The UK’s oldest known great white egret has returned to the Wildlife Trust’s Blashford Lakes Nature reserve, near Ringwood.
Known as ‘Walter’, the fourteen-year-old bird has been a familiar sight to the thousands of visitors that visit the popular New Forest nature reserve every year.
Great white egrets are one of our rarer feathered visitors to the UK; until the 1990s they were mainly found in central and Eastern Europe.
However, their ranges spread and now they have become scarce winter visitors across southern England with a handful even staying to breed.
Walter usually arrives in August to spend his winters at Blashford Lakes nature reserve, as he has done since first arriving as a juvenile in 2003.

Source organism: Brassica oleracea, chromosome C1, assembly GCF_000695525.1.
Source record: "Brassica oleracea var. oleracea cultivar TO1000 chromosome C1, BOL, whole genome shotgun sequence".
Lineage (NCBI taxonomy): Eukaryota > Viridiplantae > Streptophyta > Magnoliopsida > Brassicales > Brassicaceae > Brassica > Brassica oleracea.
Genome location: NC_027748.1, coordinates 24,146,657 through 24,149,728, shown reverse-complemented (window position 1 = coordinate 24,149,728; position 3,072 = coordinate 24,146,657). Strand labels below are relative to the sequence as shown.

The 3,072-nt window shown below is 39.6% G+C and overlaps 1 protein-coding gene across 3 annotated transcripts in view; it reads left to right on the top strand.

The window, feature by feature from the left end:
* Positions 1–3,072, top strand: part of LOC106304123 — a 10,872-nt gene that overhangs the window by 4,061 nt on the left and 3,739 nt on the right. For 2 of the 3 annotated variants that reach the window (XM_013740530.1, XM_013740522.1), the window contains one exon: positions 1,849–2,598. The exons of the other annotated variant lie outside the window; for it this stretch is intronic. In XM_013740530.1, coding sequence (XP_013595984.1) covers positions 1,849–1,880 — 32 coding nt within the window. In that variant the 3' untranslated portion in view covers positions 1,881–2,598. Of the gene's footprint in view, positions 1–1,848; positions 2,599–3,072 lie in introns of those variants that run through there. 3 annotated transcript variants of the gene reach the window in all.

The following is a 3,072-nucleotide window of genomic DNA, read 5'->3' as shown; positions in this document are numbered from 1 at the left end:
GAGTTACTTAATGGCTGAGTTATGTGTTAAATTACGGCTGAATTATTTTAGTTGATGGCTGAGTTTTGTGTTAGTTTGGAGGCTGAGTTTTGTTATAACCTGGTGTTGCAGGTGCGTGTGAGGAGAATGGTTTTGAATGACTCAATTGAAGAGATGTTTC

He spends about six months on and around Blashford Lakes nature reserve before leaving again in mid-February.
He can be identified as the same bird from the colour rings placed on his legs as a nestling in the Loire Valley, France by trained bird experts.
Bob Chapman, Reserves Officer at Hampshire & Isle of Wight Wildlife Trust said: “Walter has become a much-loved winter fixture on the reserve and although not the rarity he was when he first turned up, he is still a great sight. Especially good views can be had when he is fishing close to the Ivy North hide, where sometimes he can be seen alongside Kingfisher and Bittern in the winter.”